+ Recommended – TV-14, Documentary (93 minutes)

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You need to watch this documentary. I’m just going to start by putting it all out there: this was an absolutely fantastic watch. It’s funny, quirky, and thought-provoking content kept me engaged all the way through. Why did I Used to Be Normal… enrapture me the way it did? Let me break it down.

I Used to Be Normal… Trailer

This movie is adorable, and there is no getting around that. From the bubbly soundtrack to the animated transitions and exposition shots, everything is kept very light. As director, Jessica Leski takes us through conversations with the four women this film revolves around, we are carefully guided from a very sunny open, deeper into what the actual lives of these boyband fanatics entail and what has kept them with one group for so long. Clips with each of the women are interspersed throughout the film, so we don’t focus on one storyline from start to finish. It’s more like we grow closer with all of them as a whole.  There is a distance timeline to the interviews, as they come in two groups spaced about a year apart.

The youngest participant Elif is in love with her “boyfriends” of One Direction and when we first meet her, she’s still in high school.  She tells us about dreams she’s had of “the boys” and how she really wants to eat Niall’s special Irish soup with him. It’s wholesome and a really great place to open the film.  As we learn more about which member she fell in love with first, she also opens up about her home situation and what it’s like to be a family of immigrants in America.

We then move to Dara and her boyband of choice, Take That. Having next to no knowledge of boybands, this was a real rush course on the groups and their individual characteristics. One of the more fascinating aspects of the documentary was examining what draws teenage girls to these bands and what, specifically, limits the definition of what it means to be a boyband. It questions the way real people are packaged and sold to the public, and the affects on one’s psyche.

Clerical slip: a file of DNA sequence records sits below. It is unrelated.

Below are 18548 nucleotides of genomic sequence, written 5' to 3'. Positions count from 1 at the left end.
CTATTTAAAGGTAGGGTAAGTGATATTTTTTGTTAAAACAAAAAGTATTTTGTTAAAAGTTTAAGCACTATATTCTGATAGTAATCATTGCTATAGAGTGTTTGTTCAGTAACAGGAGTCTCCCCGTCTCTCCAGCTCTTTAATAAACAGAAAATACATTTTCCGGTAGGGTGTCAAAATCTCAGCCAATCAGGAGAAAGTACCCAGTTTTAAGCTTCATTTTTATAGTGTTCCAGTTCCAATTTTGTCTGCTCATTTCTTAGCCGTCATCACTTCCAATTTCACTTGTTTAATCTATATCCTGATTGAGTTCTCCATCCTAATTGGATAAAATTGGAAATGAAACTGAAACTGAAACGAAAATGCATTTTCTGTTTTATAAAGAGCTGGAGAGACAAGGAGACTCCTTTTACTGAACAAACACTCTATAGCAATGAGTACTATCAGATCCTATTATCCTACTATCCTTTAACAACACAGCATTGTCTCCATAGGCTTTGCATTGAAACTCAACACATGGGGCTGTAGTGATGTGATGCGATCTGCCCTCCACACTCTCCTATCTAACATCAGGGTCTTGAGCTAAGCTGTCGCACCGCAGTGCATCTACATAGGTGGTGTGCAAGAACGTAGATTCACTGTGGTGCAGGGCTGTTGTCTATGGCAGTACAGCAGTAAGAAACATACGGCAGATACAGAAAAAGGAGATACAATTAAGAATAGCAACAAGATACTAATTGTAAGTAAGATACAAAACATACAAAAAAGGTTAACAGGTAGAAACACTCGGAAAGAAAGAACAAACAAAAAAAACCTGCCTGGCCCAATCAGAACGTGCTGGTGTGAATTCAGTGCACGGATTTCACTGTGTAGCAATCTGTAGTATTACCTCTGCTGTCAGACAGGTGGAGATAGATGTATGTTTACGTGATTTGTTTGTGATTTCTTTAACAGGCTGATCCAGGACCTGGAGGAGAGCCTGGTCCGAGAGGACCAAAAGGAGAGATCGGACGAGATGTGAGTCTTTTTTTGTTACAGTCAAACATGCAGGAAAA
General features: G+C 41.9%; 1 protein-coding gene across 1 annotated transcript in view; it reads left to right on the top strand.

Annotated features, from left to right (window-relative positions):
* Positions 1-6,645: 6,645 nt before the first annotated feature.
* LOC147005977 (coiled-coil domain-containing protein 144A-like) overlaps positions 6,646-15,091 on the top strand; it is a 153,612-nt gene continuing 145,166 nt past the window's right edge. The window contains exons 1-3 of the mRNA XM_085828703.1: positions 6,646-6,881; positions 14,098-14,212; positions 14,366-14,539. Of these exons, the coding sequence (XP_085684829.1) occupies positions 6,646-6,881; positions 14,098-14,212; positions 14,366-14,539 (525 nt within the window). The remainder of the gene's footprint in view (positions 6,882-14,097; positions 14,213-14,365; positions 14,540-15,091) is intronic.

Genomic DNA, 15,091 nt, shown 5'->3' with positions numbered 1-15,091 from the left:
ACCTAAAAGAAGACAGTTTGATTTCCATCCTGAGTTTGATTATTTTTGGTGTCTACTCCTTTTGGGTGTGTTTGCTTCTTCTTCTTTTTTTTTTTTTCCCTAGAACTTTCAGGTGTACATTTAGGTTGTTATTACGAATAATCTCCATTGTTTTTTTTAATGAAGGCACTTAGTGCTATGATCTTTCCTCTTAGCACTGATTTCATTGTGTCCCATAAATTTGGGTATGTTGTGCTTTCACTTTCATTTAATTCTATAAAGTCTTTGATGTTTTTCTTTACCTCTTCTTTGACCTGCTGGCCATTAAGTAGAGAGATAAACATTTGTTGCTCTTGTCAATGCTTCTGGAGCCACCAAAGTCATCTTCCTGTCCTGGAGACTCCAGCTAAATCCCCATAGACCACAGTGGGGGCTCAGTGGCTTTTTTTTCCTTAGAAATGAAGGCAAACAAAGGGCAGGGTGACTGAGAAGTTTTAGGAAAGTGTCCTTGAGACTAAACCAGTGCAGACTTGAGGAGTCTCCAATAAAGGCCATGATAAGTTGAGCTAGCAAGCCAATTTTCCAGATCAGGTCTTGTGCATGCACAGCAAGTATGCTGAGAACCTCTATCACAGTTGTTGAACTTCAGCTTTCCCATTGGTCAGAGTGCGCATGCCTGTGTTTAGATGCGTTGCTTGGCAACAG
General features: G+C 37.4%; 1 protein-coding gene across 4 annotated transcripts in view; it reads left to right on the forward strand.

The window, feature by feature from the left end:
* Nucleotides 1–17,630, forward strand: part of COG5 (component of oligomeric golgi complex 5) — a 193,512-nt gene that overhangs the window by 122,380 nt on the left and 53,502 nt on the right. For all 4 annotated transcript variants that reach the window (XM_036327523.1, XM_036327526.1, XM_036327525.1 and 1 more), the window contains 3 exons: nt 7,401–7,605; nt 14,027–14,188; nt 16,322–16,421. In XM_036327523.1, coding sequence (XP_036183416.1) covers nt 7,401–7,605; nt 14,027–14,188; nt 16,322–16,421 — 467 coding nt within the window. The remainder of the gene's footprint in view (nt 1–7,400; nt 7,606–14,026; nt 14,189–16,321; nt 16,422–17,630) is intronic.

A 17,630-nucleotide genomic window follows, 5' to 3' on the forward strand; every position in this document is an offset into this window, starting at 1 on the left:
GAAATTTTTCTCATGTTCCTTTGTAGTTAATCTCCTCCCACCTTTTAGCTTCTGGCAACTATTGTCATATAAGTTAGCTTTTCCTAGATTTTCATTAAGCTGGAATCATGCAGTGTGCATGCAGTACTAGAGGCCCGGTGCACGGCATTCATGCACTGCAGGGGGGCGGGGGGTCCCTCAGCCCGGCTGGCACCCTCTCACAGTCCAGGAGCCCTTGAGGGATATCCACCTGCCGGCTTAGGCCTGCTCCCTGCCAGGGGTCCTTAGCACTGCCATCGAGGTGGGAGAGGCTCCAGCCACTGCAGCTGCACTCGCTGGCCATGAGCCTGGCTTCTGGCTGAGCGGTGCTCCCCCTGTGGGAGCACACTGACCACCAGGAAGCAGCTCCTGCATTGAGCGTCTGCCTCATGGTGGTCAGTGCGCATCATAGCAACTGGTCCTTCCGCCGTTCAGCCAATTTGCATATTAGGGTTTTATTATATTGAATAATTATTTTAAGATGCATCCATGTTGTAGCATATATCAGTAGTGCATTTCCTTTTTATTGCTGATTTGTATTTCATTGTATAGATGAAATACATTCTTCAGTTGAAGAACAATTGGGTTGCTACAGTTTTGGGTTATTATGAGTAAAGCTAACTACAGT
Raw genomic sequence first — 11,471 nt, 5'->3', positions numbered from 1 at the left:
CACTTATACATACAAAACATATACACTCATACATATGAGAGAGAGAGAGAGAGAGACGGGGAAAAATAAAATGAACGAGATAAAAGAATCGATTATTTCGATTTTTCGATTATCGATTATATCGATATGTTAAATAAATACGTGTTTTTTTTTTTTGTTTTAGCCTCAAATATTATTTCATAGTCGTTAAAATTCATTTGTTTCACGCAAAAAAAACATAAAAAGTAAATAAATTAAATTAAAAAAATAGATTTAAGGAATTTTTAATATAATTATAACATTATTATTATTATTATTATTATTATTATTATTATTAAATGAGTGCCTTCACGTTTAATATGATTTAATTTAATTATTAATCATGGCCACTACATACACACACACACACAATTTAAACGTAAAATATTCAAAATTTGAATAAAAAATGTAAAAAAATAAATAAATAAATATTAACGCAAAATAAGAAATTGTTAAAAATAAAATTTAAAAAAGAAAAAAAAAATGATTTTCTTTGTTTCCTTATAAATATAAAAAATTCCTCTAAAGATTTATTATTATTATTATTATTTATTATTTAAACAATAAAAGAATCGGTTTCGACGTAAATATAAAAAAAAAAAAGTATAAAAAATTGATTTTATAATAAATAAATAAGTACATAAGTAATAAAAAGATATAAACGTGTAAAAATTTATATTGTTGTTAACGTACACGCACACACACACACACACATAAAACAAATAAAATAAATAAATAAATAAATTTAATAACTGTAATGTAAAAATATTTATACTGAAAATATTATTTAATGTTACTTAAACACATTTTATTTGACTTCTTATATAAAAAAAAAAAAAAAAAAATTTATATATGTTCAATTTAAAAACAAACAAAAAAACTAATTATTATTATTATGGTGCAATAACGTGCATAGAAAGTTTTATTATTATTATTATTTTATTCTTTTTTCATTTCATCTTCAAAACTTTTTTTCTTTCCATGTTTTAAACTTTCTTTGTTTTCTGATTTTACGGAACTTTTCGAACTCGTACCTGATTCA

Next up is Sadia and she takes us back to the 90s with the Backstreet Boys. Her commitment to the fanbase is commendable, going as far as writing her own newsletters “everyday after school” and hating ‘N-Stynk’ with a passion. She makes it clear that no other men will ever live up to the ideals she has formed around the members of Backstreet Boys. One of the running themes throughout the documentary is on female sexuality and how that develops as our focus points aged. The dedication these women feel for their respective groups is described as real love and it is no coincidence that most of them discovered the bands at a young age. 

The final and eldest woman we meet is Susan and she is probably my favorite. Her band of choice is the OG boy band: The Beatles. Her segments discuss the phenomenon surrounding The Beatles and their fans more than the actual band. I Used to Be Normal… contains quite a bit of commentary on not only the way the bands impact the subjects of the films, but also how their families react to the bands and their love for them.

More than anything, this film is a deep dive on changing times for women in particular. There is more than a few references to the feminist movement and the whys and hows behind the commercialization of music. Almost all of our subjects feel like they are subject to more scrutinization for musical tastes than fans of other genres and feel that theme repeats itself in other areas of their lives as well. The title itself is actually repeated by almost all of the women in the film and it brings forth it’s own questions: What is normal and are any of us truly the definition of it?

TriCoast Entertainment has released the film onto digital platforms this past week (Amazon, inDemand, DirecTV, Hoopla, Vimeo on Demand, AT&T, FlixFing, Vudu, FANDANGO, Sling/Dish). Check it out and let us know what you think of this documentary in the comments below!

Image via TriCoast Entertainment

Image via TriCoast Entertainment

Image via TriCoast Entertainment

Image via TriCoast Entertainment

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